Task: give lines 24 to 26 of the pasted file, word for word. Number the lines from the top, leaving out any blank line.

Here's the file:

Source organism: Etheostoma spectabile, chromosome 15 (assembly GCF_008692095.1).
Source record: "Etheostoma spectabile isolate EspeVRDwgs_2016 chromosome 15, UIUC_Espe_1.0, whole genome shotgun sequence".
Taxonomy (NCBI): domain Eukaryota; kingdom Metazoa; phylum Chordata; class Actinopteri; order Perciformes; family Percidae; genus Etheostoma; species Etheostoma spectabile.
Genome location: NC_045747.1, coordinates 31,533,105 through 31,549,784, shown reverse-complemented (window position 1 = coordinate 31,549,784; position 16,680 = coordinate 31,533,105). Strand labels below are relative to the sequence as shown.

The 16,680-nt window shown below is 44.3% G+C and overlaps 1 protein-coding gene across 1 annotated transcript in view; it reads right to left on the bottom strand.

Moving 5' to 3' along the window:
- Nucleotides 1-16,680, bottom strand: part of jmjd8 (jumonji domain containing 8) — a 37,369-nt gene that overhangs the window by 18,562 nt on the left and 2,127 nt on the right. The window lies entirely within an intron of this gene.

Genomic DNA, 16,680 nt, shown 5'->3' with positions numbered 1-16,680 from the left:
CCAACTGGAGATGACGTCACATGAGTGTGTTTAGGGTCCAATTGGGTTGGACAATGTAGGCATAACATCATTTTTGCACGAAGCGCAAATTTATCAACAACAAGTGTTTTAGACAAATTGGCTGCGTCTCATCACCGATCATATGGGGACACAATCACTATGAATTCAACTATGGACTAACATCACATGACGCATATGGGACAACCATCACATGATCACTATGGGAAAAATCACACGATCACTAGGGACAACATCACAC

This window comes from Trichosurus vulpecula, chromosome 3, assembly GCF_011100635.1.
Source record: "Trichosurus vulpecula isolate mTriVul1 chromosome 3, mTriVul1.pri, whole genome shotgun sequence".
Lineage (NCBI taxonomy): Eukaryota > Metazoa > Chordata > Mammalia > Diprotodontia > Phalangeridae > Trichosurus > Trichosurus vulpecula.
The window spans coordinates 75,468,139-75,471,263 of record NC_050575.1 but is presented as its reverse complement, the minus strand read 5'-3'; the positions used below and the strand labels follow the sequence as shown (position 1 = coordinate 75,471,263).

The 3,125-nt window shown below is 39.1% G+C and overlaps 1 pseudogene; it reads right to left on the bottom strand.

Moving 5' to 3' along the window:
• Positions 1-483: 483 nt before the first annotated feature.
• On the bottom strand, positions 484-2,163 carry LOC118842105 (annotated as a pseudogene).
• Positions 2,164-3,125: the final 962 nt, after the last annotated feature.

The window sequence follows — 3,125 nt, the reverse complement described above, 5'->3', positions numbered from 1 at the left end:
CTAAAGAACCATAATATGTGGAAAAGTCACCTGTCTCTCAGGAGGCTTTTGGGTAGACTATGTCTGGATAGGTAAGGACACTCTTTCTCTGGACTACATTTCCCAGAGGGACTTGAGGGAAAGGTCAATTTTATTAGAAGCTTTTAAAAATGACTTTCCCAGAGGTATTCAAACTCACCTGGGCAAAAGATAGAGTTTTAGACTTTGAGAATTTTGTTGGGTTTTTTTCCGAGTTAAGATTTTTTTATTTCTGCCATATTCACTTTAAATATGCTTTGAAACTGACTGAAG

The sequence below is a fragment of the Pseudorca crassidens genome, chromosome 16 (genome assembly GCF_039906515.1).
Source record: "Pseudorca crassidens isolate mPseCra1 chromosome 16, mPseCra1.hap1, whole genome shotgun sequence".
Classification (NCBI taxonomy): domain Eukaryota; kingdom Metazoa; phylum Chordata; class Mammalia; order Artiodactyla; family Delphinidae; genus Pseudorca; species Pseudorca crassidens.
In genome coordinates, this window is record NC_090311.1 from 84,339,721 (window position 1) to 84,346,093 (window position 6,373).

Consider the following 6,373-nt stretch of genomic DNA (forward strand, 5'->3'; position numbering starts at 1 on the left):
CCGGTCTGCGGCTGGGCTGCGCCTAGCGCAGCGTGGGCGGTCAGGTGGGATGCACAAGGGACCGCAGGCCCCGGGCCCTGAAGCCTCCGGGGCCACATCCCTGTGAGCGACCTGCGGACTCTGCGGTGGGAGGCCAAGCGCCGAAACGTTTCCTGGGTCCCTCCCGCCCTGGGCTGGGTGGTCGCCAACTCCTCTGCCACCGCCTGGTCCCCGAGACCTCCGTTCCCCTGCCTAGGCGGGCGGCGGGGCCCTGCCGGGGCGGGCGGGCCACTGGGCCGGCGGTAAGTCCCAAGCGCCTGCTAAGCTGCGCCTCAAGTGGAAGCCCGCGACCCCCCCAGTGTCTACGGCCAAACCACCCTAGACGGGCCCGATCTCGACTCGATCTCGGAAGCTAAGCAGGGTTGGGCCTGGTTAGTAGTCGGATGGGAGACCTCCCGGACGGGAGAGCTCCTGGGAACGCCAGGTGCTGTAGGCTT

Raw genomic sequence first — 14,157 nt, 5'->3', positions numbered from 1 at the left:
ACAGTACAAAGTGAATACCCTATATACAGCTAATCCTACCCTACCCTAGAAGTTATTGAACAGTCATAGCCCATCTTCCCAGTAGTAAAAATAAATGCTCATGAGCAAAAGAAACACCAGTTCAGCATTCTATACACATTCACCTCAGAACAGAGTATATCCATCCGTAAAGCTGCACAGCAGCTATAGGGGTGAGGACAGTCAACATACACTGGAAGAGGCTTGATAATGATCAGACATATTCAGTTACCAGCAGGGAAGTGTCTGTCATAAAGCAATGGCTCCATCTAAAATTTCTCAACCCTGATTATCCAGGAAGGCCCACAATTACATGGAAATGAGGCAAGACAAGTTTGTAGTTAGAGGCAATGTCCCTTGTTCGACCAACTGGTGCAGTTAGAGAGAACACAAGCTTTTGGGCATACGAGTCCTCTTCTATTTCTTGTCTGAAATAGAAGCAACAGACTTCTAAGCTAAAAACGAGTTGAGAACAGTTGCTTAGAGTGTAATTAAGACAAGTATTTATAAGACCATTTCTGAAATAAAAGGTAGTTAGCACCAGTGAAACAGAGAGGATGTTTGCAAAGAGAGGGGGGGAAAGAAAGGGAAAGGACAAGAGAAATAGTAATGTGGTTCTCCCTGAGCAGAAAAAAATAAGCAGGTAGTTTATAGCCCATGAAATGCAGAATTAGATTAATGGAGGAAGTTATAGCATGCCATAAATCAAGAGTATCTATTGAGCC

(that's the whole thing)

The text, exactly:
In genome coordinates, this window is record NC_090311.1 from 84,339,721 (window position 1) to 84,346,093 (window position 6,373).

Consider the following 6,373-nt stretch of genomic DNA (forward strand, 5'->3'; position numbering starts at 1 on the left):
CCGGTCTGCGGCTGGGCTGCGCCTAGCGCAGCGTGGGCGGTCAGGTGGGATGCACAAGGGACCGCAGGCCCCGGGCCCTGAAGCCTCCGGGGCCACATCCCTGTGAGCGACCTGCGGACTCTGCGGTGGGAGGCCAAGCGCCGAAACGTTTCCTGGGTCCCTCCCGCCCTGGGCTGGGTGGTCGCCAACTCCTCTGCCACCGCCTGGTCCCCGAGACCTCCGTTCCCCTGCCTAGGCGGGCGGCGGGGCCCTGCCGGGGCGGGCGGGCCACTGGGCCGGCGGTAAGTCCCAAGCGCCTGCTAAGCTGCGCCTCAAGTGGAAGCCCGCGACCCCCCCAGTGTCTACGGCCAAACCACCCTAGACGGGCCCGATCTCGACTCGATCTCGGAAGCTAAGCAGGGTTGGGCCTGGTTAGTAGTCGGATGGGAGACCTCCCGGACGGGAGAGCTCCTGGGAACGCCAGGTGCTGTAGGCTT